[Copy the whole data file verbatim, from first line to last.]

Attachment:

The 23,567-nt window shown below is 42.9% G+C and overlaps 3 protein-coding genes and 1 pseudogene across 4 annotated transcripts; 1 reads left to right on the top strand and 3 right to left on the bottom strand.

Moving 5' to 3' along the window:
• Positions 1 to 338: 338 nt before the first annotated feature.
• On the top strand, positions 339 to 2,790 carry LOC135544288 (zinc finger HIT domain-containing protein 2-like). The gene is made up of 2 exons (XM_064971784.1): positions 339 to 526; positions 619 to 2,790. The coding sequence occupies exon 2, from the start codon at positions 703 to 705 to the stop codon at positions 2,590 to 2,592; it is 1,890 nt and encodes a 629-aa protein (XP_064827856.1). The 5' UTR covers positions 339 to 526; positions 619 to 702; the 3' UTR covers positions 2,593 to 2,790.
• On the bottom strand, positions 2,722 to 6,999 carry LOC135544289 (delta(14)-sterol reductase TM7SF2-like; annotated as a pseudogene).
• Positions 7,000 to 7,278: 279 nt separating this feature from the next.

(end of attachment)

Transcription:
The 23,567-nt window shown below is 42.9% G+C and overlaps 3 protein-coding genes and 1 pseudogene across 4 annotated transcripts; 1 reads left to right on the top strand and 3 right to left on the bottom strand.

Moving 5' to 3' along the window:
• Positions 1 to 338: 338 nt before the first annotated feature.
• On the top strand, positions 339 to 2,790 carry LOC135544288 (zinc finger HIT domain-containing protein 2-like). The gene is made up of 2 exons (XM_064971784.1): positions 339 to 526; positions 619 to 2,790. The coding sequence occupies exon 2, from the start codon at positions 703 to 705 to the stop codon at positions 2,590 to 2,592; it is 1,890 nt and encodes a 629-aa protein (XP_064827856.1). The 5' UTR covers positions 339 to 526; positions 619 to 702; the 3' UTR covers positions 2,593 to 2,790.
• On the bottom strand, positions 2,722 to 6,999 carry LOC135544289 (delta(14)-sterol reductase TM7SF2-like; annotated as a pseudogene).
• Positions 7,000 to 7,278: 279 nt separating this feature from the next.